The Moon is about a quarter of the size of Earth and lies on average 384,400km away. It has an elliptical orbit so sometimes it is as close as 363,300km and sometimes as far as 405,500km.
It takes 27.32 days for it to orbit the Earth, this is called a sidereal month: the amount of time it takes for it to return to the same position in the sky relative to the stars. But to complete its cycle of phases, it actually takes slightly longer (29.53 days) because the Earth is moving. This page has a diagram to help visualise this and explains further.
The Moon takes 27.32 days to spin on its axis. Because it takes this long to orbit the Earth, we only ever see one side of the Moon. We call this the "near-side".
This side is a lot more interesting to look at than the far-side so it is lucky that it faces us. Dark patches on the surface are low lying land (called mare) and these once contained lava flows. The lighter areas are high lands. You can also see that the moon is littered with craters from a very brutal past. But because the orbit is elliptical, it is sometimes closer to Earth. When it is closer, it spins a little bit faster, so sometimes we can see about 9% of the far-side.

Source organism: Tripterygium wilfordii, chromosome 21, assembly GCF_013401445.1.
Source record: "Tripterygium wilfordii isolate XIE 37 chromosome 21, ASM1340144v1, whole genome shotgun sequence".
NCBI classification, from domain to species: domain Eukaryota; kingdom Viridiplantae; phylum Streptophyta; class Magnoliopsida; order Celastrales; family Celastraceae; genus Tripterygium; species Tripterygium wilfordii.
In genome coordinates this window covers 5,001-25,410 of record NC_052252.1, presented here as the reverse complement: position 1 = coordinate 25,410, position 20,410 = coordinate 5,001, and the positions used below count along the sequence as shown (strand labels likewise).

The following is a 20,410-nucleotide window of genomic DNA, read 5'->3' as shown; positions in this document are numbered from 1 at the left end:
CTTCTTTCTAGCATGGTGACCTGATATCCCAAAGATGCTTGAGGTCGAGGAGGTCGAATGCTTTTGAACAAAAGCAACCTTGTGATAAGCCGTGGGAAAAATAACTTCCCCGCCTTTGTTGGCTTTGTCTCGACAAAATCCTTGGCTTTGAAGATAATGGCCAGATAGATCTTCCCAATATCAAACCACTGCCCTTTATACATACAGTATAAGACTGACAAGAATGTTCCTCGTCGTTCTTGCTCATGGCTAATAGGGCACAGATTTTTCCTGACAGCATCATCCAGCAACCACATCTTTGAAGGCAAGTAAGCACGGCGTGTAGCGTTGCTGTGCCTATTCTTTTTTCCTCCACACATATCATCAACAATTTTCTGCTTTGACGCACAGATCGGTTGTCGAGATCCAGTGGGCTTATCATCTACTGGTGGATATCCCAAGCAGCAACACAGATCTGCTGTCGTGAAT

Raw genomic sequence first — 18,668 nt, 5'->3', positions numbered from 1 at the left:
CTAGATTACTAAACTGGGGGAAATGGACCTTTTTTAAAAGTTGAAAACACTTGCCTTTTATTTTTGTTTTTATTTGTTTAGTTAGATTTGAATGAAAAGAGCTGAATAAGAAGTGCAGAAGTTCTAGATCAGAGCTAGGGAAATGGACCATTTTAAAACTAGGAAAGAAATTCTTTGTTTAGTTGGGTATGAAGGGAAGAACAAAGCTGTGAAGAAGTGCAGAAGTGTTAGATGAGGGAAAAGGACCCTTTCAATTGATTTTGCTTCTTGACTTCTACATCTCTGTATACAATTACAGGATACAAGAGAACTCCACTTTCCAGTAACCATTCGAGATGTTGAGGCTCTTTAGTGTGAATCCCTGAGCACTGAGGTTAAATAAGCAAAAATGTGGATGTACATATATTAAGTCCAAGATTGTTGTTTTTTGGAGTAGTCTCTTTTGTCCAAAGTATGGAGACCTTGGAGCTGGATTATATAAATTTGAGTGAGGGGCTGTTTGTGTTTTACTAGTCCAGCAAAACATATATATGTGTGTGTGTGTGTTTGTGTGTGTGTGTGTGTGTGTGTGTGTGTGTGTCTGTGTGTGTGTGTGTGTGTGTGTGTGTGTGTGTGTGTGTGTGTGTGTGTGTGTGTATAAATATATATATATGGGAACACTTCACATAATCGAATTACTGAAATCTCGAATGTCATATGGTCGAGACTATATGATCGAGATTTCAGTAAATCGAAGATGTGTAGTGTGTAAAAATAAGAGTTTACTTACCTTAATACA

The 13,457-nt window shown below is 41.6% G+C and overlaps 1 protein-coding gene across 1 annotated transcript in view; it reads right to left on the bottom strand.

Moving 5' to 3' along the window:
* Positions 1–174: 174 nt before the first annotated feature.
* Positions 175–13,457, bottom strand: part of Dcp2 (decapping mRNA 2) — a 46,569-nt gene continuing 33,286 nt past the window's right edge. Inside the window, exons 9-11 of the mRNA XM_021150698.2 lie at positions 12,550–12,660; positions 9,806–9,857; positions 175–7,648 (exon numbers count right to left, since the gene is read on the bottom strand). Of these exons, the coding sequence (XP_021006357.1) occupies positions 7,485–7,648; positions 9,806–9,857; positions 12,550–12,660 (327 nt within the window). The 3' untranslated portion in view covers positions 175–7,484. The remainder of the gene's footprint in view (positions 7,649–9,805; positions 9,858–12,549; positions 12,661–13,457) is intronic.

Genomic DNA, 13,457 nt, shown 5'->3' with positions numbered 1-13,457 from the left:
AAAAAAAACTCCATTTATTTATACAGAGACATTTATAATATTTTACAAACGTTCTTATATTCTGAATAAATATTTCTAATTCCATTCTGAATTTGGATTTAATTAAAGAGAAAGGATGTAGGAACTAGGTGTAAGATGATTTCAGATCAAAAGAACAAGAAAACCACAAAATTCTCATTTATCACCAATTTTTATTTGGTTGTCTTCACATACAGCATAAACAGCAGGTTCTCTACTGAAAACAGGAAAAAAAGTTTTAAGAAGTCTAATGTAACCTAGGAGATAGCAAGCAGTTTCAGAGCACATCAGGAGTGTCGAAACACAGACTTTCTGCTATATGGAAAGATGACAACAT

As mentioned earlier, the Moon has a great influence over the Earth. The most obvious one is tides. The Moon's gravity pulls oceans out. This gives Earth a bit of a bulge, but on the coasts, it also makes the tides go further out during certain times of the day. A less obvious effect of this is that the friction between the oceans and the Earth is causing the Earth to slow down its spin.In fact, the Earth's day was about 3 hours shorter 350 million years ago!
- New Moon
- Waxing Crescent
- First Quarter
- Waxing Gibbous
- Full Moon
- Waning Gibbous
- Third Quarter
- Waning Crescent